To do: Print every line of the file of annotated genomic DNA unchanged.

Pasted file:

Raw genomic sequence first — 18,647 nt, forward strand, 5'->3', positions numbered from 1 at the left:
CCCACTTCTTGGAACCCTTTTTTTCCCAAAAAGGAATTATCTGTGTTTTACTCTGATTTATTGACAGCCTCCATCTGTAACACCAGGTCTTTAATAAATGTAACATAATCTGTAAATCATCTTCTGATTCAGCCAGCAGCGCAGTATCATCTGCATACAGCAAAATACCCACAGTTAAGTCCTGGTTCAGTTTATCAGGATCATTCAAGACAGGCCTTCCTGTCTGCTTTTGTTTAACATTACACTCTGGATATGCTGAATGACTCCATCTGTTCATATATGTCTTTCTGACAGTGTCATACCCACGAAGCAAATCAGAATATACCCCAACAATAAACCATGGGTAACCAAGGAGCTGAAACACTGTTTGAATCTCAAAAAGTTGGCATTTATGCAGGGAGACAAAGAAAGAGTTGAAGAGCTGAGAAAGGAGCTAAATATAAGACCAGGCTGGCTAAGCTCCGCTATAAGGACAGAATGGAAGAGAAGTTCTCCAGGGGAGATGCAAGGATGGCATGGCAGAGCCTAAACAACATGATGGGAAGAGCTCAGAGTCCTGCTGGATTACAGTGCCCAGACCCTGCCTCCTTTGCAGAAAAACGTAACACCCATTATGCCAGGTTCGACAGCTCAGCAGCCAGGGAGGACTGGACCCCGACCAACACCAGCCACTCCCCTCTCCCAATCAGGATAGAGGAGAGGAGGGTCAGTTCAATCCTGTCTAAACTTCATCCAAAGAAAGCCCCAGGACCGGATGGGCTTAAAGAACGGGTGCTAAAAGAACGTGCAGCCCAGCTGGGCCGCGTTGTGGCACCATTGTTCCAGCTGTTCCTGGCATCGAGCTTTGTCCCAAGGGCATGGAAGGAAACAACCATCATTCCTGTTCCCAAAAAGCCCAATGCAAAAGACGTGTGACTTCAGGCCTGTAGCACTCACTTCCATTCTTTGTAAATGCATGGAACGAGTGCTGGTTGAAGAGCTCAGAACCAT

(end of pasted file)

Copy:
Raw genomic sequence first — 18,647 nt, forward strand, 5'->3', positions numbered from 1 at the left:
CCCACTTCTTGGAACCCTTTTTTTCCCAAAAAGGAATTATCTGTGTTTTACTCTGATTTATTGACAGCCTCCATCTGTAACACCAGGTCTTTAATAAATGTAACATAATCTGTAAATCATCTTCTGATTCAGCCAGCAGCGCAGTATCATCTGCATACAGCAAAATACCCACAGTTAAGTCCTGGTTCAGTTTATCAGGATCATTCAAGACAGGCCTTCCTGTCTGCTTTTGTTTAACATTACACTCTGGATATGCTGAATGACTCCATCTGTTCATATATGTCTTTCTGACAGTGTCATACCCACGAAGCAAATCAGAATATACCCCAACAATAAACCATGGGTAACCAAGGAGCTGAAACACTGTTTGAATCTCAAAAAGTTGGCATTTATGCAGGGAGACAAAGAAAGAGTTGAAGAGCTGAGAAAGGAGCTAAATATAAGACCAGGCTGGCTAAGCTCCGCTATAAGGACAGAATGGAAGAGAAGTTCTCCAGGGGAGATGCAAGGATGGCATGGCAGAGCCTAAACAACATGATGGGAAGAGCTCAGAGTCCTGCTGGATTACAGTGCCCAGACCCTGCCTCCTTTGCAGAAAAACGTAACACCCATTATGCCAGGTTCGACAGCTCAGCAGCCAGGGAGGACTGGACCCCGACCAACACCAGCCACTCCCCTCTCCCAATCAGGATAGAGGAGAGGAGGGTCAGTTCAATCCTGTCTAAACTTCATCCAAAGAAAGCCCCAGGACCGGATGGGCTTAAAGAACGGGTGCTAAAAGAACGTGCAGCCCAGCTGGGCCGCGTTGTGGCACCATTGTTCCAGCTGTTCCTGGCATCGAGCTTTGTCCCAAGGGCATGGAAGGAAACAACCATCATTCCTGTTCCCAAAAAGCCCAATGCAAAAGACGTGTGACTTCAGGCCTGTAGCACTCACTTCCATTCTTTGTAAATGCATGGAACGAGTGCTGGTTGAAGAGCTCAGAACCAT